The original Montefollonico cooking school since 2000

Tuscan Women Cook—Montefollonico, Tuscany Susan Van Allen, 100 Places in Italy Every Woman Should Go

Iolanda Marcocci, an eighty-nine-year-old nonna, has been making pici, the thick spaghetti specialty of southern Tuscany, since she could stand up. To watch her expertly roll out dough on the wooden board her mother once used is a marvel. The moment comes in your Tuscan Women Cook class when you’re invited to “give a hand” at rolling pici and you may feel like it’s someone handing you a chisel and asking you to “give a hand” at sculpting the David. Iolanda inevitably moves in to redo your attempts.

She’s just one of the three teachers at this cooking school where local grandmas reign. While Iolanda’s a rough-around-the-edges type who prowls her five-foot stocky frame around the kitchen holding on to her paring knife she calls “mi amore,” you’ll also get a lesson with Dania Masati, a flirty blonde who flits about in stiletto heels and Prada ensembles like an Italian movie starlet. Dania’s a Michelin-starred chef and cookbook author who owns and operates La Chiusa, a luxury hotel and restaurant that was once an olive press. She takes you strolling through her herb garden and then back to her restaurant’s kitchen where you’ll learn to prepare her signature exquisite ragu. To round out the instructor trio, there’s Bruna, trim and precise, who turns a mound of flour and egg into delicate strands of tagliatelle, like a demure magician. Each class has a family party vibe, with wine flowing while Christina, the local pharmacist’s daughter, translates.

Tuscan Women Cook was created by Bill and Patty Sutherland, charming Texans who fell in love with the small town of Montefollonico in the 1980s, and ended up buying and renovating a farmhouse there. Wanting to share their discoveries of the wonderful chefs, winemakers, and craftsmen they’d come to know, they got this school up and running in 2003. It’s a week-long program that winds up fulfilling every aspect of a traveler’s Under the Tuscan Sun fantasy.

The Montefollonico location is ideal: smack in the middle of the Chiana Valley, where rolling hills of olive groves and vineyards present a landscape right out of the Florence galleries. Along with three morning classes followed by lunch, there are visits to nearby towns of Pienza, Montepulciano, Bagno Vignoni, a full-day excursion to Florence, and a tasting with one of the region’s most good-looking winemakers.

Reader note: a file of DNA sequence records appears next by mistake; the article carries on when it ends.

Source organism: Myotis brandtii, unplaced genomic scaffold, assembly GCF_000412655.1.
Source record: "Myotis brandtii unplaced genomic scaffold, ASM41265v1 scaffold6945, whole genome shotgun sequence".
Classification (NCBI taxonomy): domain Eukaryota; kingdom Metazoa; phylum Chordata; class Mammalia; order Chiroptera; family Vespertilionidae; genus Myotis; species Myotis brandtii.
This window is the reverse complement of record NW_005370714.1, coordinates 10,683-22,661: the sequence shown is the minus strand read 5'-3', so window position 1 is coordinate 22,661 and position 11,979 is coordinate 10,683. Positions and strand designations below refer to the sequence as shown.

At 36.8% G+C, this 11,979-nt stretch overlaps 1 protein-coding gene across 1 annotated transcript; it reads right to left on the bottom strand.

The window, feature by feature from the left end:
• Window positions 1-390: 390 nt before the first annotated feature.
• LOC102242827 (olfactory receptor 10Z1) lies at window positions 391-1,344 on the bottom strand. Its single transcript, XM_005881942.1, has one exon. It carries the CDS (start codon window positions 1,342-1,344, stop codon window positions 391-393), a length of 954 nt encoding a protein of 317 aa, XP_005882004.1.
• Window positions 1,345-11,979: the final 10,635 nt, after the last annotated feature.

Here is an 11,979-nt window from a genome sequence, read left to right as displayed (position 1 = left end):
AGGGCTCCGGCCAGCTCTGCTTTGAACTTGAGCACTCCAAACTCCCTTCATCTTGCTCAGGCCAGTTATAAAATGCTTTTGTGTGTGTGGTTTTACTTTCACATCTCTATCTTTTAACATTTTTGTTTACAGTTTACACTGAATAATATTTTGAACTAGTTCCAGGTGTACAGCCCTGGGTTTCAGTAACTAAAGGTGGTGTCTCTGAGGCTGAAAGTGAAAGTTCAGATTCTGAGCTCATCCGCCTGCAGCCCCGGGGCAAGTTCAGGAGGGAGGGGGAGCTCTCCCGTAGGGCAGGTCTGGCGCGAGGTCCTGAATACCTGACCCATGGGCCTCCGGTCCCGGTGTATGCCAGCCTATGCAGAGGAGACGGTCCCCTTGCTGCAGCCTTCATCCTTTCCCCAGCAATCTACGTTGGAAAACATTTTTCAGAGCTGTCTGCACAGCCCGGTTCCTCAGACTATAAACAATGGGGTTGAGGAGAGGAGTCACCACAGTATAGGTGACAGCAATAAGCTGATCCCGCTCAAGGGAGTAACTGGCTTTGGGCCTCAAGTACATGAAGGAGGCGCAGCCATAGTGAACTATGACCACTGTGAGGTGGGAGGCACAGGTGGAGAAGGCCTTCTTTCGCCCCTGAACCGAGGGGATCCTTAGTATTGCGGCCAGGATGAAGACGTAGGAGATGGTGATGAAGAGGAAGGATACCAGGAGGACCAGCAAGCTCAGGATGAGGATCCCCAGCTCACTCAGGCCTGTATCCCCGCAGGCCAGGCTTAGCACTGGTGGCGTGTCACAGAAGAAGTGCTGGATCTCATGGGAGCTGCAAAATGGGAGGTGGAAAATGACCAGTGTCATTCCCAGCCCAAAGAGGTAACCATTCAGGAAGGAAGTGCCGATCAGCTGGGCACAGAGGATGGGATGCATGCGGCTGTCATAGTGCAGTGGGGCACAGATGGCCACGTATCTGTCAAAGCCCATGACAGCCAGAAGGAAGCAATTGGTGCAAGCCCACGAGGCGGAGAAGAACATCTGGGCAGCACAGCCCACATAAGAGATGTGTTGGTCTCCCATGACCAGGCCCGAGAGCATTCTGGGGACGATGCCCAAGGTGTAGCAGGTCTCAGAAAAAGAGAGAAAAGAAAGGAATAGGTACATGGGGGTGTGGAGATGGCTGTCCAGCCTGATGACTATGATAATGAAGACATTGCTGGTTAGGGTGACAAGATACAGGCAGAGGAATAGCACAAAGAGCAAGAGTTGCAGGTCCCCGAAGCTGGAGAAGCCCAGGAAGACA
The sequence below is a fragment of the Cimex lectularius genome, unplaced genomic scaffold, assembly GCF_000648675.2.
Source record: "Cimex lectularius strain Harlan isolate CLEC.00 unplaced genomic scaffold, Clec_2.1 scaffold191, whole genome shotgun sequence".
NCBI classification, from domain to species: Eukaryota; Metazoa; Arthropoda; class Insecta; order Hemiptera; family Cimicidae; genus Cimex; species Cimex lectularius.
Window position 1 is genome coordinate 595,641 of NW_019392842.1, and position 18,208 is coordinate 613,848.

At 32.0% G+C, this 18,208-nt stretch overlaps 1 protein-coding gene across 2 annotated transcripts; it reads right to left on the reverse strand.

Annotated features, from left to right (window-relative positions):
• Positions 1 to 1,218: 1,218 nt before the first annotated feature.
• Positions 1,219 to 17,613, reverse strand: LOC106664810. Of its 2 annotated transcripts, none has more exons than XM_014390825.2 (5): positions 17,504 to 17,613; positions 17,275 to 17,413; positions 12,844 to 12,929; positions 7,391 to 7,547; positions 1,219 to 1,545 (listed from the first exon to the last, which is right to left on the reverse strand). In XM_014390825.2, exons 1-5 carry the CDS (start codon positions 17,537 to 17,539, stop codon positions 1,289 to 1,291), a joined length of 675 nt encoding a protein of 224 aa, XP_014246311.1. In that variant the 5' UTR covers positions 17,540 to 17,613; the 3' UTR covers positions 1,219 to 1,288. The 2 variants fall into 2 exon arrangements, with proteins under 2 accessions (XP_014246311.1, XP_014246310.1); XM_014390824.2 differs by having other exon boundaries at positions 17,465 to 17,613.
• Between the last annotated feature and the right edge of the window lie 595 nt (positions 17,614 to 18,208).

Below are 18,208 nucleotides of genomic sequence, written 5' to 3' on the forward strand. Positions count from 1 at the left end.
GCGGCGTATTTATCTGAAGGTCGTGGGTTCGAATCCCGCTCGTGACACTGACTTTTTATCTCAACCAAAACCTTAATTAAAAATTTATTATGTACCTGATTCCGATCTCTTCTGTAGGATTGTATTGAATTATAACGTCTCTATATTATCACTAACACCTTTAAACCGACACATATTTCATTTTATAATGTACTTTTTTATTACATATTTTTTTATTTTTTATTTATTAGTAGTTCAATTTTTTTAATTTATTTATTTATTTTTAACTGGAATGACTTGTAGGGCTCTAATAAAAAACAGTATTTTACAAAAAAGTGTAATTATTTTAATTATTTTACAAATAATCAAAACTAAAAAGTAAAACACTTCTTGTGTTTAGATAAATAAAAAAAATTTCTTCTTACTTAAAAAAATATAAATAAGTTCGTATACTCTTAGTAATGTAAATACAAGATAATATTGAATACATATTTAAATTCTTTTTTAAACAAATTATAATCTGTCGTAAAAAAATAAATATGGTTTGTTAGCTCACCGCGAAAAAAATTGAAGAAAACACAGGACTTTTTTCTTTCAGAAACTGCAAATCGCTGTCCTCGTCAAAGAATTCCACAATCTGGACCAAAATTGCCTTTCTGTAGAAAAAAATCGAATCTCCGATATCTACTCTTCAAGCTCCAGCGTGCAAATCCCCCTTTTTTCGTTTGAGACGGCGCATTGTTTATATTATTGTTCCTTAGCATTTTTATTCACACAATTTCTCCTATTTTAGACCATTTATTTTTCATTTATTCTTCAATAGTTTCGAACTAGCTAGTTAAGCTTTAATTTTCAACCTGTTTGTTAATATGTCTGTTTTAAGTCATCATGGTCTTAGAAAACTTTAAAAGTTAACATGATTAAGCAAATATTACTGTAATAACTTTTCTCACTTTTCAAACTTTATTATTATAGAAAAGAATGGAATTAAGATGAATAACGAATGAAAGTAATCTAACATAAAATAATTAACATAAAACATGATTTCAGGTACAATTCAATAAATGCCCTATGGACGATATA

Dinners are relaxed affairs that stretch late into the evenings, at restaurants where the bounty of the surrounding farmlands is transformed to flavorful dishes--from simple grilled Chiana beef to rich duck spiced with wild fennel.

You stay at Hotel La Costa, a former farmhouse that’s now a Montefollonico landmark, where you can relax on the terrace with views of Lake Trasimeno and Cortona in the distance or cool off with a dip in the hotel pool.

The two-via village of Montefollonico (population 700), where the school is based, is so charming you may want to extend your stay after classes are over. This is the kind of place where faces become familiar after only a few days and you’ll be greeted with cordial buona seras by the signoras who gossip on stone benches in the tiny square.

If you do stay longer and want to experience life on an organic working farm, head to Agriturismo Reniella (, where hardworking, fun-loving British transplants Bob and Elfride Vaughan offer a large apartment or B&B accommodations. Or to get pampered in luxe surroundings with gourmet food, check into La Chiusa, (
















NEWSLETTERS from Tuscan Women Cook.

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Tuscan Women Cook Interviews Guest
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Our Tuscan Sweetheart Daria Cappelli
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PRESS about Tuscan Women Cook

AARP “Your Life Calling” with Jane Pauley
Shown on NBC Today Show, November 17, 2011

Under the Wooden Spoon of a Tuscan Nonna
Susan Van Allen, The Providence Journal

A Jewel of a Cooking School in Tuscany
Mary Redmayne, Dream of Italy

Stirring the Tuscan Soul
Robin Davis, San Francisco Chronicle Staff Writer

Specialita della Casa
Miki Turner, Fort Worth Star-Telegram Staff Writer

Cooking Abroad
Dale Curry, The Times-Picayune Food Editor

Making the most of second chances
Kathleen Green / Special Contributor to The Dallas Morning News January 31, 2010

Tuscan Women Cook—Montefollonico, Tuscany
Susan Van Allen, 100 Places in Italy Every Woman Should Go

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